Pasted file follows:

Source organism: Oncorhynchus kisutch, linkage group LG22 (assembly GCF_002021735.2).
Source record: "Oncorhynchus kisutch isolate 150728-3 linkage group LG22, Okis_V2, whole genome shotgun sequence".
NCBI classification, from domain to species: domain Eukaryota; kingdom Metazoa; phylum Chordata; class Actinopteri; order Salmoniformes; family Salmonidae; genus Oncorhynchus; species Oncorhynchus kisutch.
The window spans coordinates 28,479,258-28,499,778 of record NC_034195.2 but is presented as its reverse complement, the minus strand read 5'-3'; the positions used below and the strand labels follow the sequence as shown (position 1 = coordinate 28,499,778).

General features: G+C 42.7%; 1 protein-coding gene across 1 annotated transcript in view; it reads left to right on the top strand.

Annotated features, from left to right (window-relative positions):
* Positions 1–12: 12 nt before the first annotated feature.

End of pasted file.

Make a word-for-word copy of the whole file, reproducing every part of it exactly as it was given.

Source organism: Oncorhynchus kisutch, linkage group LG22 (assembly GCF_002021735.2).
Source record: "Oncorhynchus kisutch isolate 150728-3 linkage group LG22, Okis_V2, whole genome shotgun sequence".
NCBI classification, from domain to species: domain Eukaryota; kingdom Metazoa; phylum Chordata; class Actinopteri; order Salmoniformes; family Salmonidae; genus Oncorhynchus; species Oncorhynchus kisutch.
The window spans coordinates 28,479,258-28,499,778 of record NC_034195.2 but is presented as its reverse complement, the minus strand read 5'-3'; the positions used below and the strand labels follow the sequence as shown (position 1 = coordinate 28,499,778).

General features: G+C 42.7%; 1 protein-coding gene across 1 annotated transcript in view; it reads left to right on the top strand.

Annotated features, from left to right (window-relative positions):
* Positions 1–12: 12 nt before the first annotated feature.